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The Trouble With Synergy: A Media Family Feud

“Synergy.” If you don’t spend hours wading through entertainment industry press releases, you may be relatively unfamiliar with the term, which has become as common in Hollywood as inflated box-office estimates.

Synergy refers to the way huge companies use one asset to promote and support another, theoretically making the sum of their assets greater than the various parts. There’s synergy, for example, between Walt Disney Co.'s TV production arm and its ABC network, which in turn operates synergistically with the studio’s theme parks, broadcasting specials from Disney World that can boost ratings and lure people to the park.

There’s synergy when the Fox network runs a prime-time special in advance of Fox’s film release of “X-Men” or places Fox-produced shows such as “The X-Files” on Fox’s FX cable channel.

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Even news outfits aren’t above such cooperation, as demonstrated by CBS News’ shilling for “Survivor” and “Big Brother” on “The Early Show” and elsewhere, or the reports on CBS news radio station KNX-AM (1070) that are really just thinly veiled plugs for the network’s prime-time lineup.

For years, studio executives have pontificated about the merits of synergy, inviting this question: If synergy is so swell, why doesn’t it work better? Why hasn’t Disney produced more hits for ABC? Why isn’t the Fox network mining the studio’s feature arm more effectively and vice versa? Why aren’t there dozens of best-selling Time Warner Books predicated on Warner Bros. movies and TV shows?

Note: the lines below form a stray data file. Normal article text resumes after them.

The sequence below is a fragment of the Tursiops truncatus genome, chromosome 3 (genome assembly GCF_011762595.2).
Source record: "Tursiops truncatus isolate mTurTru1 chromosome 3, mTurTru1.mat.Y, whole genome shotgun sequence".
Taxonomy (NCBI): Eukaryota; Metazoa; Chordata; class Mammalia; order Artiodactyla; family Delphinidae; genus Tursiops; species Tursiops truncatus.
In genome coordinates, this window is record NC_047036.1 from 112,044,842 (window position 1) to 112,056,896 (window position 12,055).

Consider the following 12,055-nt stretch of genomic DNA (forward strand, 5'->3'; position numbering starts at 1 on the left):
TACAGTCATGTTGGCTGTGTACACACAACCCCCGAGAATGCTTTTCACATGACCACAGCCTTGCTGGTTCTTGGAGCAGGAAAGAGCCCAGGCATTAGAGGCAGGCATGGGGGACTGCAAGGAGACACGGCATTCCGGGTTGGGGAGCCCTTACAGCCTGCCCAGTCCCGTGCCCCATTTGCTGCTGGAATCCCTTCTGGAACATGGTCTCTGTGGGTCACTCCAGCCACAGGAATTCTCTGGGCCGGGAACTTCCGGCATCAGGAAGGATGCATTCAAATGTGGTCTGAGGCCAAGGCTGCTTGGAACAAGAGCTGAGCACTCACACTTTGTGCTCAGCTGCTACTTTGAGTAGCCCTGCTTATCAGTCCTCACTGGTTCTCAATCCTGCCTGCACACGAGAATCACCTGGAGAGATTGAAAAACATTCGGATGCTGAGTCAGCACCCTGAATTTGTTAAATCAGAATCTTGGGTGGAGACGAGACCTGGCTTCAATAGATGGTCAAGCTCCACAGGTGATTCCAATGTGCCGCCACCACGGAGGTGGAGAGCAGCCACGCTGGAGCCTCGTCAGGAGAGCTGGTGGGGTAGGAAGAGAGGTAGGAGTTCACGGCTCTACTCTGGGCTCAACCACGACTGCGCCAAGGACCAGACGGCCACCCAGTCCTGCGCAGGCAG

The acquisition of the Los Angeles Times by Tribune Co. has brought this riddle into focus on a personal level, helping me reach the following conclusion: Synergy ultimately has to be carried out by individuals who don’t always get along with their corporate brethren, throwing a wrench into what on paper should be a well-oiled machine.

Consider the logical synergistic connection for the Calendar section, which covers the arts and entertainment. Tribune also owns local TV station KTLA-TV, an ideal venue to take advantage of our insights and resources. Moreover, Tribune has sought to benefit from owning television stations along with newspapers in other cities.

Sounds great, except for one little problem: Very few people in the immediate vicinity can stand KTLA’s primary entertainment personality, Sam Rubin--or at least the persona he projects on TV--and the feeling is clearly mutual.

Rubin, of course, is a regular on “The KTLA Morning News,” Los Angeles’ foremost clown college. Not only is the level of giddiness beyond anything I can handle before 10 on a Saturday night, but the morning show embodies just about everything that bugs me about what is generously called local news.